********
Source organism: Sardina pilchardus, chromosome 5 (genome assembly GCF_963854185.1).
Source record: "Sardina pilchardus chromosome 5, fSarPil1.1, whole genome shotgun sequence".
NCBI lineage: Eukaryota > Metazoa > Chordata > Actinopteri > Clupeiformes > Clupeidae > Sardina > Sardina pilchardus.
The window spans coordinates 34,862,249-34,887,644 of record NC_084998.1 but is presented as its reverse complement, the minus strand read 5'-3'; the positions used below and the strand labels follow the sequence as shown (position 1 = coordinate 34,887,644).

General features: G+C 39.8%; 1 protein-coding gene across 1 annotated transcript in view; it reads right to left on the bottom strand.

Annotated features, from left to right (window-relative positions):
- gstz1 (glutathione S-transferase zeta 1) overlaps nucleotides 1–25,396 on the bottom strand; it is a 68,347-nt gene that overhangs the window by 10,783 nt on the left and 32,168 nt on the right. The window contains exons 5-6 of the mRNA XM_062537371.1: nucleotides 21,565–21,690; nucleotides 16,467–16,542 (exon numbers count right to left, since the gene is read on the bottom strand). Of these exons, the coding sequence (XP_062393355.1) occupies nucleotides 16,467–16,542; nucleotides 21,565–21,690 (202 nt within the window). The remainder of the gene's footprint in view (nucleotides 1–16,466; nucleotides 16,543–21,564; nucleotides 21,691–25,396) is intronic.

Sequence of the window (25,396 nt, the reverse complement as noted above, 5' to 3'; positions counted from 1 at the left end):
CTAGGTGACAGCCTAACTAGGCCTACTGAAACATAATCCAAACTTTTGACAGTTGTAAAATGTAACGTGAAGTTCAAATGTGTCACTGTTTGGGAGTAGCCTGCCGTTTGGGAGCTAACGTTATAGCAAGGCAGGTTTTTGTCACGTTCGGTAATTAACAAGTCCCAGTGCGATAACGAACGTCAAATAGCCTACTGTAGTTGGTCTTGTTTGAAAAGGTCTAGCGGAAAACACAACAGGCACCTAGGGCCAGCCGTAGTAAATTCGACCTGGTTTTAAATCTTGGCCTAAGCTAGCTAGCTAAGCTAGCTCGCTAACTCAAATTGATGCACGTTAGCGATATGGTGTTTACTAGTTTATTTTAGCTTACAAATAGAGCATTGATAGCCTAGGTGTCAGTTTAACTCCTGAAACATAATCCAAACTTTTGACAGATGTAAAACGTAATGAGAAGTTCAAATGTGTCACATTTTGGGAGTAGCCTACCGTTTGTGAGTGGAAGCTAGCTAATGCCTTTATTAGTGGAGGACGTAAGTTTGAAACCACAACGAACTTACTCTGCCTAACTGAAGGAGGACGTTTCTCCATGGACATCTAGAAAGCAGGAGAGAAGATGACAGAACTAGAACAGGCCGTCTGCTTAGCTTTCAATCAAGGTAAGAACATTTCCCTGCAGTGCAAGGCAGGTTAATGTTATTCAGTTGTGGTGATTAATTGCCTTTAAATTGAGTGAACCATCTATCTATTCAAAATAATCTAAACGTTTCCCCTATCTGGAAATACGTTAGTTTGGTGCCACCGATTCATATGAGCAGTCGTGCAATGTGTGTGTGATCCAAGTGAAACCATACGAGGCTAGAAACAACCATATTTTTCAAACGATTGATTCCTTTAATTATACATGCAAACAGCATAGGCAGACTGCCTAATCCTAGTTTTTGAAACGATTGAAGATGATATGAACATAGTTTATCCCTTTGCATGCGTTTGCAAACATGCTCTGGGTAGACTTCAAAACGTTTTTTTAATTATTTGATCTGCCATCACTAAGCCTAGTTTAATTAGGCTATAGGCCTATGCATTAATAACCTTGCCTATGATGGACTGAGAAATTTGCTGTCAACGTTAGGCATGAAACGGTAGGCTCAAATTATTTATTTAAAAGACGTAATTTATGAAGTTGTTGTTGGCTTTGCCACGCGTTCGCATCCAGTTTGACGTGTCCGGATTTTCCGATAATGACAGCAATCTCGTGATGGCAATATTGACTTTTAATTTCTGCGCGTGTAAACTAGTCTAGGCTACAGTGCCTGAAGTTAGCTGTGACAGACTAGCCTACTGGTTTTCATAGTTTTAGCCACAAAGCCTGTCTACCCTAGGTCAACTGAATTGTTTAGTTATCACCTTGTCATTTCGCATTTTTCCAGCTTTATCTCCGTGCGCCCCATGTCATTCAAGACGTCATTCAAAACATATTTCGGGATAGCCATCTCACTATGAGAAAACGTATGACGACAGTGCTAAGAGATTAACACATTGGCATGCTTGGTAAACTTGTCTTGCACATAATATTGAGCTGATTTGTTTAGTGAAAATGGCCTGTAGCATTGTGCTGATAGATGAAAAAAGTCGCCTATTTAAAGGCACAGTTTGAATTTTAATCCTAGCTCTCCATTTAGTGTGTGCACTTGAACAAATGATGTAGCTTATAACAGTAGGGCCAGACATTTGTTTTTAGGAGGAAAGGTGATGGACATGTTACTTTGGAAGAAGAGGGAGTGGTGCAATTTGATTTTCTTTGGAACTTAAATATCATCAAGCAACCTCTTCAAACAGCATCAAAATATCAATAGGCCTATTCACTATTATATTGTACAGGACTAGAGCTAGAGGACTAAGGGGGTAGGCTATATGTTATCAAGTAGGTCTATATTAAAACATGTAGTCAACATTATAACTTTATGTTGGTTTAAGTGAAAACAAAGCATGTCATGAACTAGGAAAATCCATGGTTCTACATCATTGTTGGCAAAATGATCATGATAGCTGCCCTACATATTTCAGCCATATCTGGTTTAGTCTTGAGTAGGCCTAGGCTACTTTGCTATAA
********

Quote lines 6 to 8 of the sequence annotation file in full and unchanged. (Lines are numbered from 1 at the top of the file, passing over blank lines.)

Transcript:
Annotated features, from left to right (window-relative positions):
- gstz1 (glutathione S-transferase zeta 1) overlaps nucleotides 1–25,396 on the bottom strand; it is a 68,347-nt gene that overhangs the window by 10,783 nt on the left and 32,168 nt on the right. The window contains exons 5-6 of the mRNA XM_062537371.1: nucleotides 21,565–21,690; nucleotides 16,467–16,542 (exon numbers count right to left, since the gene is read on the bottom strand). Of these exons, the coding sequence (XP_062393355.1) occupies nucleotides 16,467–16,542; nucleotides 21,565–21,690 (202 nt within the window). The remainder of the gene's footprint in view (nucleotides 1–16,466; nucleotides 16,543–21,564; nucleotides 21,691–25,396) is intronic.

Sequence of the window (25,396 nt, the reverse complement as noted above, 5' to 3'; positions counted from 1 at the left end):